Chronic Female Pelvic Pain
When To Call a Doctor
Call a doctor for immediate care if you have sudden, severe pelvic pain, with or without vaginal bleeding.
Call a doctor if:
- Your periods have changed from relatively pain-free to painful.
- Pain interferes with your daily activities.
- You start to have pain during intercourse.
- You have painful urination, blood in your urine, or an inability to control the flow of urine.
- You have blood in your stool or a significant, unexplained change in your bowel movements.
- You notice any new pelvic symptoms.
- You haven't yet seen a doctor about your chronic pelvic pain.
Watchful waiting is a period of time during which you and your doctor watch your pelvic pain symptoms without using medical treatment.
During this period, you can keep a daily record of your symptoms and menstrual cycle and any other life events that you consider important. A watchful waiting period may last from a few days to weeks or possibly months.
Who to see
The following primary health professionals can generally evaluate and help you manage the symptoms of female pelvic pain:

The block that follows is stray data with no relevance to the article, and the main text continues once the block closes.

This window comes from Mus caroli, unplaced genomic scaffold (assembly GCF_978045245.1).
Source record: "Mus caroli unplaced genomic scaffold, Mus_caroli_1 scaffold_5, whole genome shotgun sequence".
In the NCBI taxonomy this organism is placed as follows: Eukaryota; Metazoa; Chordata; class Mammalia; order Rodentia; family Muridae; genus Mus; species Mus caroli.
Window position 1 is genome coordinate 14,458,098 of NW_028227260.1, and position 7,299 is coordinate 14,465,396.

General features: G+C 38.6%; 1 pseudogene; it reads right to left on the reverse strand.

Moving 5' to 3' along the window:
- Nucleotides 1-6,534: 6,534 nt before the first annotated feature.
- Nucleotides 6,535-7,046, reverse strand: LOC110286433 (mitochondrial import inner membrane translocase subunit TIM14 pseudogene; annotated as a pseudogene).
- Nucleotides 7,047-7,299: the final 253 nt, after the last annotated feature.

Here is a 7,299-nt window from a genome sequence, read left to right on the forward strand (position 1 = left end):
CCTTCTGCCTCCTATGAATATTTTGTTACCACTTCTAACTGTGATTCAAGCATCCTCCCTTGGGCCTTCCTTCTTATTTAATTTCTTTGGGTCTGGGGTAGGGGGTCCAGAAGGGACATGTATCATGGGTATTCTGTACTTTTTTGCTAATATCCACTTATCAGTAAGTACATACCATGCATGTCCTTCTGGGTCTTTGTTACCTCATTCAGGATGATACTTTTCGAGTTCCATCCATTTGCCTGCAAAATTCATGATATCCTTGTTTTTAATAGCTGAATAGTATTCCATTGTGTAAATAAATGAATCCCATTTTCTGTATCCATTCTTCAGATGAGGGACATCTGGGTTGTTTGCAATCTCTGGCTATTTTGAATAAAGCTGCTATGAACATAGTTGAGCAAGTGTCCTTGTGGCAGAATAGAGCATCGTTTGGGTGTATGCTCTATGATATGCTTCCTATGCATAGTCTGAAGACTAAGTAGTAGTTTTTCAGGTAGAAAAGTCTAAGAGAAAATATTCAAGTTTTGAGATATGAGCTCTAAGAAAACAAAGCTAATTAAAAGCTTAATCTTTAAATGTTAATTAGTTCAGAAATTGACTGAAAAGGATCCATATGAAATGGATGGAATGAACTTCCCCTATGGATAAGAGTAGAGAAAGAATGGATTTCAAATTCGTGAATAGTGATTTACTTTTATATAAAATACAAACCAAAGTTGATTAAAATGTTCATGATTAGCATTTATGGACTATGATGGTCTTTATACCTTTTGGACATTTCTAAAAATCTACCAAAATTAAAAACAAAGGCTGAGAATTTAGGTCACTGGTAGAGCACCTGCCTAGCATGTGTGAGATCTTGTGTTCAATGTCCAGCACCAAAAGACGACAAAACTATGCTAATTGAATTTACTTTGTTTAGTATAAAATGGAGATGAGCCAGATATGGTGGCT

- Reference Family medicine doctor Opens New Window
- Reference Gynecologist Opens New Window
- Reference Internist Opens New Window
- Reference Urologist Opens New Window
- Reference Nurse practitioner Opens New Window
- Reference Physician assistant Opens New Window
For advanced treatment methods, see a gynecologist or a urologist who specializes in female pelvic disorders.
If you have ever been physically or sexually abused, that trauma may be playing a part in your pain. So you'll need to let your doctor know about the abuse. This may be hard for you, but it may be easier if you find a doctor you feel comfortable talking to.
To prepare for your appointment, see the topic Reference Making the Most of Your Appointment.
|By:||Reference Healthwise Staff||Last Revised: Reference February 17, 2012|
|Medical Review:||Reference Sarah Marshall, MD - Family Medicine
Reference Kirtly Jones, MD - Obstetrics and Gynecology